When we applied for the grant initially we had no idea what we were getting into. We didn’t know what we would need as far as costs. Equipment and time to raise and market free range chickens. We were naïve on how much time this project would take away from our other farming activities and family. We did accomplish forming a LLC and getting liability insurance due to the nature of handling and selling raw poultry. However, it is impossible not to get exhausted trying to wear all hats (farmer, processor, marketer, nutritionist, ad designer, receptionist, problem solver, wife and mother).

    Advantages:
    We went to farmer’s market and learned new marketing skills; we in turn were given exposure to urban life styles and consumers needs. We had a unique opportunity to educate our customers about the value of farm raised food. As far as what we would tell other producers, choose partners that have similar ideas, stamina and resources. Learn to share your feelings and listen to each other. Don’t give up it takes many years to build up a clientele. People need to be educated on how to buy from you and when you will have fresh or frozen products available. You are not a grocery store and you are not competing with huge operations that are set up on cost only.

    Below we have identified some supports mechanisms in order to make this project successful. We came up with a great idea but we soon discovered hard work, alone would not guarantee success.

    For example we still aren’t sure how to manage our business as a group and as individual farms and pay taxes on the grant.

    As I mentioned earlier, in Nebraska there isn’t an infrastructure for direct marketing. Again by infrastructure we mean having access to a USDA inspected processor, even finding reasonably close by poultry processing facilities was difficult. Small independent processing plants, that are USDA inspected, exists far and few in between. We need processing facilities that are clean, reliable and can work early in the morning so we can go home and attend to other farm work. Therefore we had to limit our markets.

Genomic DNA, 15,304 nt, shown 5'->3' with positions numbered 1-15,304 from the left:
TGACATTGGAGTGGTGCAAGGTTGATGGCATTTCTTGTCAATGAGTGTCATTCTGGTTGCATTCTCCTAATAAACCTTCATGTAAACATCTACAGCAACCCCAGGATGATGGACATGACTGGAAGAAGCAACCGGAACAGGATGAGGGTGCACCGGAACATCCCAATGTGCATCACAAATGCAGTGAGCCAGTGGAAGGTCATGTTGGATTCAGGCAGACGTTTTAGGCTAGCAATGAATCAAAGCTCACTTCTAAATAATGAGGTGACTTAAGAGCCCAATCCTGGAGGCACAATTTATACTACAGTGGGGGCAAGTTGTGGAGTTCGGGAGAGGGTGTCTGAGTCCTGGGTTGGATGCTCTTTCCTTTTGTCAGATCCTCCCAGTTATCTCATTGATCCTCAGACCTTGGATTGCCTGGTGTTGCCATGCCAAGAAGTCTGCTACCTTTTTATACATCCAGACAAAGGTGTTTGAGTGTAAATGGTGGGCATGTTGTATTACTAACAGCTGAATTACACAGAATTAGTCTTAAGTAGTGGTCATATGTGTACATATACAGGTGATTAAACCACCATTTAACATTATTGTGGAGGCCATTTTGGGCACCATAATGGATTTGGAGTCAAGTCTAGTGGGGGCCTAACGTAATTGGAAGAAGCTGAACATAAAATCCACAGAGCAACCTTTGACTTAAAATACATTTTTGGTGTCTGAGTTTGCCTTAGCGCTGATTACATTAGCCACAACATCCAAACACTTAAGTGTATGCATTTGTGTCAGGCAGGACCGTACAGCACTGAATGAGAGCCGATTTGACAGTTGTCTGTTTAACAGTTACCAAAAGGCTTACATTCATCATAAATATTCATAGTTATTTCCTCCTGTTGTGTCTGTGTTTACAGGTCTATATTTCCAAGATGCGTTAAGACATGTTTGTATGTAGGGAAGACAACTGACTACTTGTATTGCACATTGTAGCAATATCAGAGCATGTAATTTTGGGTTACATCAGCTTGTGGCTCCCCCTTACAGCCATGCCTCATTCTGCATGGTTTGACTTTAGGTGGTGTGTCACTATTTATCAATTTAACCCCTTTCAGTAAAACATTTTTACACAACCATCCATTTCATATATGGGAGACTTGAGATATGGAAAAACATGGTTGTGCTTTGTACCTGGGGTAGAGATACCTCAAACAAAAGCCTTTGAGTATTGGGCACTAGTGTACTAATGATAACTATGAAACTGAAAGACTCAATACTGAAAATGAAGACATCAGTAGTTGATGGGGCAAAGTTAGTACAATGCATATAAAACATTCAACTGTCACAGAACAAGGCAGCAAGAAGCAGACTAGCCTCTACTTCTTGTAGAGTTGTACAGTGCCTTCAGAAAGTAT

Consumers need to be educated on how to locate farms that sell their products direct. Farmer’s markets are seasonal. The two big markets in Nebraska are costly to attend and do not generate enough customers to make it worth selling product. By time we paid for gas to drive to market, and a salary to stand there and sell chickens for a half a day it just didn’t pay.

    OUTREACH
    Our group was featured in magazines, and newspaper articles, we have had farm tours and been at others farm tours, produced flyers and brochures, worked with CSAs and presented a community workshop on healthy eating.

    Any opinions, findings, conclusions, or recommendations expressed in this publication are those of the author(s) and do not necessarily reflect the view of the U.S. Department of Agriculture or SARE.